One of the most important things to remember if you or a loved one is locked up in jail or prison is that every phone call is recorded and will be used against you.
Prosecuting attorneys and cops have carte blanche access to these recorded calls and prosecutors have been known to stay up late at night in the days before trial listening to every call a defendant has made in order to find incriminating statements.
Often people will try to talk in code or otherwise obscure what they’re saying, but the cops always figure out what you really mean, and the prosecutor can easily explain it to the jury.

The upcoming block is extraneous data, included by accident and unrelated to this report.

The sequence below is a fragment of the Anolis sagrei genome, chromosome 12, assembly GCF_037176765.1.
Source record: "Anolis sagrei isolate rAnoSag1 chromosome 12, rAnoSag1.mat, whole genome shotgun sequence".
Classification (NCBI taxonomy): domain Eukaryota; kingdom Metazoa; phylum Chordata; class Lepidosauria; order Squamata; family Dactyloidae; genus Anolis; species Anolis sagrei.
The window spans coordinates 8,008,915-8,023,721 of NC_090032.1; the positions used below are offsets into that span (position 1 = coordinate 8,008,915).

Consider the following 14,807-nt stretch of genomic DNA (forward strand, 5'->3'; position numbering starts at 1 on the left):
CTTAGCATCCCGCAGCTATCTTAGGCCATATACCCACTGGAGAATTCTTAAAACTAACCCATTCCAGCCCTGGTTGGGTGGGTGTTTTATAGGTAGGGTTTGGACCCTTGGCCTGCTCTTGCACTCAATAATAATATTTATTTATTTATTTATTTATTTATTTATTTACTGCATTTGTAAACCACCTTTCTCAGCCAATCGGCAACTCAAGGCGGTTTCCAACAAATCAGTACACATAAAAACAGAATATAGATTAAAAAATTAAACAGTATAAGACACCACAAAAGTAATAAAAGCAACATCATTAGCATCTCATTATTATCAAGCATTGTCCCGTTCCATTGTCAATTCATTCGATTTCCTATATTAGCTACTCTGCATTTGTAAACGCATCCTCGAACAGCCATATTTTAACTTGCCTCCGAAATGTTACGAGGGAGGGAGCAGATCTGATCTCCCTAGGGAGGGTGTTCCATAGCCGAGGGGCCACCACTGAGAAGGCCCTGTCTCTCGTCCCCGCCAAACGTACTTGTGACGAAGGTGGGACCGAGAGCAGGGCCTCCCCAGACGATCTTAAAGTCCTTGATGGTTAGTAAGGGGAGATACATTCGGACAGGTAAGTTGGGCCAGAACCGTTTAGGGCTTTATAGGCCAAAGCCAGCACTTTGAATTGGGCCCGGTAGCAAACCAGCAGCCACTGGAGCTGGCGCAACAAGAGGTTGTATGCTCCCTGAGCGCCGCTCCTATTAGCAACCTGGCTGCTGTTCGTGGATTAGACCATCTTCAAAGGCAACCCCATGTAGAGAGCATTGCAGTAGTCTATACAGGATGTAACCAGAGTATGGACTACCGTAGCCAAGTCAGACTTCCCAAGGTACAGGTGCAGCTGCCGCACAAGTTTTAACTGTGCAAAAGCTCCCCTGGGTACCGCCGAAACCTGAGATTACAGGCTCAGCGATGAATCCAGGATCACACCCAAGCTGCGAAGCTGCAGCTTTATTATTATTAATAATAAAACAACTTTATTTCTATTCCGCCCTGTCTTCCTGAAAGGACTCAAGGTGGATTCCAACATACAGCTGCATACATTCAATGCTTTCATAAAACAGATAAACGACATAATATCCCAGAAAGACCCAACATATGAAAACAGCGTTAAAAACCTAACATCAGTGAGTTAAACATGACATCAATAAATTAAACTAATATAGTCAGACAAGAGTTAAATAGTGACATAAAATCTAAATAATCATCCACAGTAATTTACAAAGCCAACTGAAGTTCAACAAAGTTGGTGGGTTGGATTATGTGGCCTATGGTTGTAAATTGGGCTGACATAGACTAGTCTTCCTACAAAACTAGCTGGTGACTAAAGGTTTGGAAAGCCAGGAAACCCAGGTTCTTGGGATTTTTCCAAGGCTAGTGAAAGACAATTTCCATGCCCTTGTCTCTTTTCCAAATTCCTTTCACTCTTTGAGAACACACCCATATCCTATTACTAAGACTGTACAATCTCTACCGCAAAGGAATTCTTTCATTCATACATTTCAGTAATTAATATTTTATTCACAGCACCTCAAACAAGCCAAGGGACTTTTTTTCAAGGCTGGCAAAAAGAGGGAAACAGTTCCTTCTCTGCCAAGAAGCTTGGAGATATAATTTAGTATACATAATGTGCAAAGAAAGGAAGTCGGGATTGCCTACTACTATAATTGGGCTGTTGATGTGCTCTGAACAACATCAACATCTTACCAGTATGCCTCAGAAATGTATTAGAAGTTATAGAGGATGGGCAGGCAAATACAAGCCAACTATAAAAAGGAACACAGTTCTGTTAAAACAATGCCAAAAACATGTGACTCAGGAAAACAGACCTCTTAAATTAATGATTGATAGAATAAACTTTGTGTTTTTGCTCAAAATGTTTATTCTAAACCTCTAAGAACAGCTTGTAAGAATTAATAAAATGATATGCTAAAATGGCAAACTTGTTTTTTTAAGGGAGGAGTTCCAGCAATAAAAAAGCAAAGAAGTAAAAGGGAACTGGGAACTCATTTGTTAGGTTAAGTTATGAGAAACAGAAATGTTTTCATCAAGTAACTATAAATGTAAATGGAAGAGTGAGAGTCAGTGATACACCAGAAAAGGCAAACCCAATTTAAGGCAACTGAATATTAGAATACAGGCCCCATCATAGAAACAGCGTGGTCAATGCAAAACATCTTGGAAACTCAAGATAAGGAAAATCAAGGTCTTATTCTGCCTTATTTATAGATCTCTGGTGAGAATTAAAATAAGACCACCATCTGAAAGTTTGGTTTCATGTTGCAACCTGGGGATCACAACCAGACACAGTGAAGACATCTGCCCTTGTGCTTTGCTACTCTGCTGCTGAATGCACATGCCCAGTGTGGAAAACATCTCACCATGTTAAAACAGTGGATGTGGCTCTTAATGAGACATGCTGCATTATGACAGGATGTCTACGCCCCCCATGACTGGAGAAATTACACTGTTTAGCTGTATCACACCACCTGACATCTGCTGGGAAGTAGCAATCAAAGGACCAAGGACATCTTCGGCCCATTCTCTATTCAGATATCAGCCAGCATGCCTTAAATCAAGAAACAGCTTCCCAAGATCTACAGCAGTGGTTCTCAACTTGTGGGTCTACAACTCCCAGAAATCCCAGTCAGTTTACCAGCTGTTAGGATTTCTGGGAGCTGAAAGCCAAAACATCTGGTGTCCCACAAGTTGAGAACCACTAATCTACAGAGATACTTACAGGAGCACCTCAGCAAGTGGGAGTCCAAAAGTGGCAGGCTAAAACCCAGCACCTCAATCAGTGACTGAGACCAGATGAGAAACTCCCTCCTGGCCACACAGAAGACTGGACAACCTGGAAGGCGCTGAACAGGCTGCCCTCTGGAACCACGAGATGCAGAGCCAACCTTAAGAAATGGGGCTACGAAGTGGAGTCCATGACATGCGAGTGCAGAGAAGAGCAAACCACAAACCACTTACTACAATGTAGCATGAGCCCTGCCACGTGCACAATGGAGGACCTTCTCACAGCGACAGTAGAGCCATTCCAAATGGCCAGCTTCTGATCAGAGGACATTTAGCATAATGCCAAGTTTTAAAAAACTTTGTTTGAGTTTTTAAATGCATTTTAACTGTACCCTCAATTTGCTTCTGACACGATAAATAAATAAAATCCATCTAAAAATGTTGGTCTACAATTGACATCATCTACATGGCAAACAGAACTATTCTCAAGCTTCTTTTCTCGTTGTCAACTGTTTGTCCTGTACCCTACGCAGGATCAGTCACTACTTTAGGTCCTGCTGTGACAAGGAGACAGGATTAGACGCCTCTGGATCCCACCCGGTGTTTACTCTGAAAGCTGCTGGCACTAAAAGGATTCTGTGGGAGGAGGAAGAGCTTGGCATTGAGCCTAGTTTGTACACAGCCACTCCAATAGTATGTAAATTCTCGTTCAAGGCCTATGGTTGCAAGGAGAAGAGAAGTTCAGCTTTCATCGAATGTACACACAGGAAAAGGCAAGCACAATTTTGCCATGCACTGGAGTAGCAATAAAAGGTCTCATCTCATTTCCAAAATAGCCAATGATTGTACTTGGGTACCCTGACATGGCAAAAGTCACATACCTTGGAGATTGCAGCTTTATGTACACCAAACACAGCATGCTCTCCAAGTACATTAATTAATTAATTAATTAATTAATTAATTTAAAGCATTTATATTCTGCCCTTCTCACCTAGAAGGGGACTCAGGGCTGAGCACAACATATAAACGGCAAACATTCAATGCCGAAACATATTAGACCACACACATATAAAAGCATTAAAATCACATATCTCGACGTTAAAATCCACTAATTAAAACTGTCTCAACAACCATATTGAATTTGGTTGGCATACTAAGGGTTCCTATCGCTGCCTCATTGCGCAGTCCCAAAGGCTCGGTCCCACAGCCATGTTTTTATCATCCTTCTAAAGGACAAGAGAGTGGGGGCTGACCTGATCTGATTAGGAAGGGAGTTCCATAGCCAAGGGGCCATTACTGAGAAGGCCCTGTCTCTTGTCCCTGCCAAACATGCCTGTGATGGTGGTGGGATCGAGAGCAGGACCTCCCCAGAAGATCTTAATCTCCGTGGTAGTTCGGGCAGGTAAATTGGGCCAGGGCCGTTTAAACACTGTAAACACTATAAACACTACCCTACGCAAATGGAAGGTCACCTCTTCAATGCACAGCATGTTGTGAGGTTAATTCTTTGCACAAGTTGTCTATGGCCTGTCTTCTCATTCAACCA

Attorney client communications are supposed to be confidential and shouldn’t be recorded, but in 2015 a massive hack of Securus resulted in the discovery of thousands of supposedly-confidential attorney client calls in with all of the other ones:
Particularly notable within the vast trove of phone records are what appear to be at least 14,000 recorded conversations between inmates and attorneys, a strong indication that at least some of the recordings are likely confidential and privileged legal communications — calls that never should have been recorded in the first place. The recording of legally protected attorney-client communications — and the storage of those recordings — potentially offends constitutional protections, including the right to effective assistance of counsel and of access to the courts.
The ability to talk to your criminal defense lawyer without the fear of being eavesdropped on or recorded is one of your fundamental rights. Call or text Joe Welch securely using Signal.